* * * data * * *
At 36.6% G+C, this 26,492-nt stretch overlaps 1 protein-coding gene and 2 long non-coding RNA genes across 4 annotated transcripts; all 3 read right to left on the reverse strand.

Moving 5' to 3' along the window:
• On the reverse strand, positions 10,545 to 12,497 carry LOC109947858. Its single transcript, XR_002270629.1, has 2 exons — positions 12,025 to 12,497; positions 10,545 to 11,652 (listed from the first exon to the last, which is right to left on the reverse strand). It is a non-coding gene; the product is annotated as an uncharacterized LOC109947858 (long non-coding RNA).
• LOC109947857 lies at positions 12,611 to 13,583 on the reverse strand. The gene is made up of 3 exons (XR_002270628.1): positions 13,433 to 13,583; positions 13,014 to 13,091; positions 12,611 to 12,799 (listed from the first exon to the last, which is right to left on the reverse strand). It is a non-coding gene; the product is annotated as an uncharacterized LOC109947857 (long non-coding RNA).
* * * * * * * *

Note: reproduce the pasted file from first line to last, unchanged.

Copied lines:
At 36.6% G+C, this 26,492-nt stretch overlaps 1 protein-coding gene and 2 long non-coding RNA genes across 4 annotated transcripts; all 3 read right to left on the reverse strand.

Moving 5' to 3' along the window:
• On the reverse strand, positions 10,545 to 12,497 carry LOC109947858. Its single transcript, XR_002270629.1, has 2 exons — positions 12,025 to 12,497; positions 10,545 to 11,652 (listed from the first exon to the last, which is right to left on the reverse strand). It is a non-coding gene; the product is annotated as an uncharacterized LOC109947858 (long non-coding RNA).
• LOC109947857 lies at positions 12,611 to 13,583 on the reverse strand. The gene is made up of 3 exons (XR_002270628.1): positions 13,433 to 13,583; positions 13,014 to 13,091; positions 12,611 to 12,799 (listed from the first exon to the last, which is right to left on the reverse strand). It is a non-coding gene; the product is annotated as an uncharacterized LOC109947857 (long non-coding RNA).